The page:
A NASA spacecraft will deliberately crash into the Moon early Friday on a mission that could enhance the prospects of establishing a manned lunar base.
Only two weeks after three probes discovered water on the Moon, the Lunar Crater Observation and Sensing Satellite (LCROSS) will blast two huge chunks out of its surface to establish whether it exists in a form that could be exploited by astronauts.
In the early hours of Friday, the LCROSS probe will separate from the Centaur upper stage of the rocket that carried it to lunar orbit, and send the spent module crashing into the Cabeus crater at the Moon’s south pole.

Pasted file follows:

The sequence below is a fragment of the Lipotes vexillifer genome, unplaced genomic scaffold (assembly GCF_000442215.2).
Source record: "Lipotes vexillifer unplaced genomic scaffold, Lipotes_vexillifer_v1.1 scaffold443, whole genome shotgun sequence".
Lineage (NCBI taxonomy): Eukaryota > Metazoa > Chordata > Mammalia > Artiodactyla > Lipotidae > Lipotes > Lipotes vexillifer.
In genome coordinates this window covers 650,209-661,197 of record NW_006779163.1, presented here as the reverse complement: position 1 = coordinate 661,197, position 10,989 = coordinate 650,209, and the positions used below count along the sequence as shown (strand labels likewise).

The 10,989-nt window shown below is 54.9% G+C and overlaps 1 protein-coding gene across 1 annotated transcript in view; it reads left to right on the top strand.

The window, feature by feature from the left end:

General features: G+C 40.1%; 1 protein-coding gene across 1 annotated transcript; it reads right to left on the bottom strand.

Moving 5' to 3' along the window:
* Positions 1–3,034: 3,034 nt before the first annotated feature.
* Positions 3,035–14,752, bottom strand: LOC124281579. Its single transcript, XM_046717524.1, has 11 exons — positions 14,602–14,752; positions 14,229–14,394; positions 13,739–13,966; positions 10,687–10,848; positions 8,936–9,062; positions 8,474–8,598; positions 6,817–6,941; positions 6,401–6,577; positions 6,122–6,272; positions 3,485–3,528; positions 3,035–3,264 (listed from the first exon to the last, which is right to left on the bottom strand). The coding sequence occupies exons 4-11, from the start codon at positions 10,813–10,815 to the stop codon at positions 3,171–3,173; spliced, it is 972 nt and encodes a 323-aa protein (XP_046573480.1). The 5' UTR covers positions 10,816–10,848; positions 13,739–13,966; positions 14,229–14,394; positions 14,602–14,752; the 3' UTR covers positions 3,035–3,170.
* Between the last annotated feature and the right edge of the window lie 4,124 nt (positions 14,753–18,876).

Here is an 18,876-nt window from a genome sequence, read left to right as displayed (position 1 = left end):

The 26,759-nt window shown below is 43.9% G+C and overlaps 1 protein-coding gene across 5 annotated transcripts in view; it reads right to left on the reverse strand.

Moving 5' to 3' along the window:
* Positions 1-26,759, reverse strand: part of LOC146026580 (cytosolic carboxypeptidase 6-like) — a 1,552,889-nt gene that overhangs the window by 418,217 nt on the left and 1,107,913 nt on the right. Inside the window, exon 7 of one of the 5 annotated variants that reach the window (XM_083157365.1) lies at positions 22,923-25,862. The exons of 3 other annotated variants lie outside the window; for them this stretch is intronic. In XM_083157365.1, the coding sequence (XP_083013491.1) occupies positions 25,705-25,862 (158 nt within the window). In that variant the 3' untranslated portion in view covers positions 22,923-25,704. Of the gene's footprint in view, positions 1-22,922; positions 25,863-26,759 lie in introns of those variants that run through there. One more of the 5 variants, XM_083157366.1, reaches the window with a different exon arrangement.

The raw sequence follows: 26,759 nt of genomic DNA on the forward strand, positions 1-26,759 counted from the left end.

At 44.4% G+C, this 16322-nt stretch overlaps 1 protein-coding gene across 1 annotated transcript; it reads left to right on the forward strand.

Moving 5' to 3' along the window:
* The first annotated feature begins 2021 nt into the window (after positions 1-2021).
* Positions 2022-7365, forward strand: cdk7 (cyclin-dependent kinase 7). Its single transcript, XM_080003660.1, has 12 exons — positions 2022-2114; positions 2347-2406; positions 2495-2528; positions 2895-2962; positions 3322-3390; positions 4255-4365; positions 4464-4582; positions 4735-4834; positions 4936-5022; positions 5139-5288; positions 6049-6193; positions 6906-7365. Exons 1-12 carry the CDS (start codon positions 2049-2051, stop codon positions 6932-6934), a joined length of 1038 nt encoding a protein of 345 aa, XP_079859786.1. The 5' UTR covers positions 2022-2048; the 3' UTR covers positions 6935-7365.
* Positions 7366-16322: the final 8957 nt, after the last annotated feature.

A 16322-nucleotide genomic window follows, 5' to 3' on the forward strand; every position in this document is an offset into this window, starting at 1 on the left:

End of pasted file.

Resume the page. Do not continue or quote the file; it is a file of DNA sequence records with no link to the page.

When the 2.4-ton Centaur hits at 7:30 a.m. EST, at a speed of 1.6 miles per second, it will throw up a plume of debris 6 miles high.
The LCROSS probe will then fly through the plume and analyze its contents with a battery of sophisticated instruments, before itself crashing into a different spot in the same crater four minutes later, to create a second cloud of dust and rubble.
The impacts, which will be visible from Earth through telescopes with mirrors of at least ten inches, will be studied both from the ground and with lunar orbiters, for traces of water and ice.